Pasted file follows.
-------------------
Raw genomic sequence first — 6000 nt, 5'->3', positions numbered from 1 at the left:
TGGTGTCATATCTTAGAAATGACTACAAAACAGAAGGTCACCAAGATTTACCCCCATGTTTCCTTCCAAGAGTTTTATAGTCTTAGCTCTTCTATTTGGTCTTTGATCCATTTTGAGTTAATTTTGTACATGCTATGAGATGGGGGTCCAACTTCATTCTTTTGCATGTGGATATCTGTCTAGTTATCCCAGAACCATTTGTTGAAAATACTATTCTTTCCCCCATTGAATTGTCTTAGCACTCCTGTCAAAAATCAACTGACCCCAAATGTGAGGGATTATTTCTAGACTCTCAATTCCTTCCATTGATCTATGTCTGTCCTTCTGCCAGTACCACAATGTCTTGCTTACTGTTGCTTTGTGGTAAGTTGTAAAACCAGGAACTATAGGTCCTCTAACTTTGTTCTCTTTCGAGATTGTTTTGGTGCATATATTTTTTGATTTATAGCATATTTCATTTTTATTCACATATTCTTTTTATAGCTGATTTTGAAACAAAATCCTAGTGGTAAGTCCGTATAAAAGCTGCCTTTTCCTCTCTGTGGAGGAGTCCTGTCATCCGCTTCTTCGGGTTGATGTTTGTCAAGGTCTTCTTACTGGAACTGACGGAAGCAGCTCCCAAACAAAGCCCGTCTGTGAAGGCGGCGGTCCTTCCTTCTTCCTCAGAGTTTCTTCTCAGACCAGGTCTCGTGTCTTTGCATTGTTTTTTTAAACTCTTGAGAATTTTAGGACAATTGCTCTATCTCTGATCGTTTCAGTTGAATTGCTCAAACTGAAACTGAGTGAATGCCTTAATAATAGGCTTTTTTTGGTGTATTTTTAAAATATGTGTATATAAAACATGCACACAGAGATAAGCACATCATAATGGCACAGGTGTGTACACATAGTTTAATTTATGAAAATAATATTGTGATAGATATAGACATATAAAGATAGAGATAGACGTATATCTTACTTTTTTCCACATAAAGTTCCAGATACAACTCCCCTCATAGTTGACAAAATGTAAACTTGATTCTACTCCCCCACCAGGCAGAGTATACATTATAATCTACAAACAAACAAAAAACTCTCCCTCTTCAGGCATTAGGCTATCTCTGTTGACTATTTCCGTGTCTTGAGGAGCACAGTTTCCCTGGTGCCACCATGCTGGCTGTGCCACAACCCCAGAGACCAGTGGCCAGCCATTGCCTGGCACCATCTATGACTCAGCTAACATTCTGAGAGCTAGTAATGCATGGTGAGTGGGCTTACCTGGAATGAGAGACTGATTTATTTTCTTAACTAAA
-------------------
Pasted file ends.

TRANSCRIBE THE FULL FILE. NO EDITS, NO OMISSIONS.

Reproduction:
Raw genomic sequence first — 6000 nt, 5'->3', positions numbered from 1 at the left:
TGGTGTCATATCTTAGAAATGACTACAAAACAGAAGGTCACCAAGATTTACCCCCATGTTTCCTTCCAAGAGTTTTATAGTCTTAGCTCTTCTATTTGGTCTTTGATCCATTTTGAGTTAATTTTGTACATGCTATGAGATGGGGGTCCAACTTCATTCTTTTGCATGTGGATATCTGTCTAGTTATCCCAGAACCATTTGTTGAAAATACTATTCTTTCCCCCATTGAATTGTCTTAGCACTCCTGTCAAAAATCAACTGACCCCAAATGTGAGGGATTATTTCTAGACTCTCAATTCCTTCCATTGATCTATGTCTGTCCTTCTGCCAGTACCACAATGTCTTGCTTACTGTTGCTTTGTGGTAAGTTGTAAAACCAGGAACTATAGGTCCTCTAACTTTGTTCTCTTTCGAGATTGTTTTGGTGCATATATTTTTTGATTTATAGCATATTTCATTTTTATTCACATATTCTTTTTATAGCTGATTTTGAAACAAAATCCTAGTGGTAAGTCCGTATAAAAGCTGCCTTTTCCTCTCTGTGGAGGAGTCCTGTCATCCGCTTCTTCGGGTTGATGTTTGTCAAGGTCTTCTTACTGGAACTGACGGAAGCAGCTCCCAAACAAAGCCCGTCTGTGAAGGCGGCGGTCCTTCCTTCTTCCTCAGAGTTTCTTCTCAGACCAGGTCTCGTGTCTTTGCATTGTTTTTTTAAACTCTTGAGAATTTTAGGACAATTGCTCTATCTCTGATCGTTTCAGTTGAATTGCTCAAACTGAAACTGAGTGAATGCCTTAATAATAGGCTTTTTTTGGTGTATTTTTAAAATATGTGTATATAAAACATGCACACAGAGATAAGCACATCATAATGGCACAGGTGTGTACACATAGTTTAATTTATGAAAATAATATTGTGATAGATATAGACATATAAAGATAGAGATAGACGTATATCTTACTTTTTTCCACATAAAGTTCCAGATACAACTCCCCTCATAGTTGACAAAATGTAAACTTGATTCTACTCCCCCACCAGGCAGAGTATACATTATAATCTACAAACAAACAAAAAACTCTCCCTCTTCAGGCATTAGGCTATCTCTGTTGACTATTTCCGTGTCTTGAGGAGCACAGTTTCCCTGGTGCCACCATGCTGGCTGTGCCACAACCCCAGAGACCAGTGGCCAGCCATTGCCTGGCACCATCTATGACTCAGCTAACATTCTGAGAGCTAGTAATGCATGGTGAGTGGGCTTACCTGGAATGAGAGACTGATTTATTTTCTTAACTAAA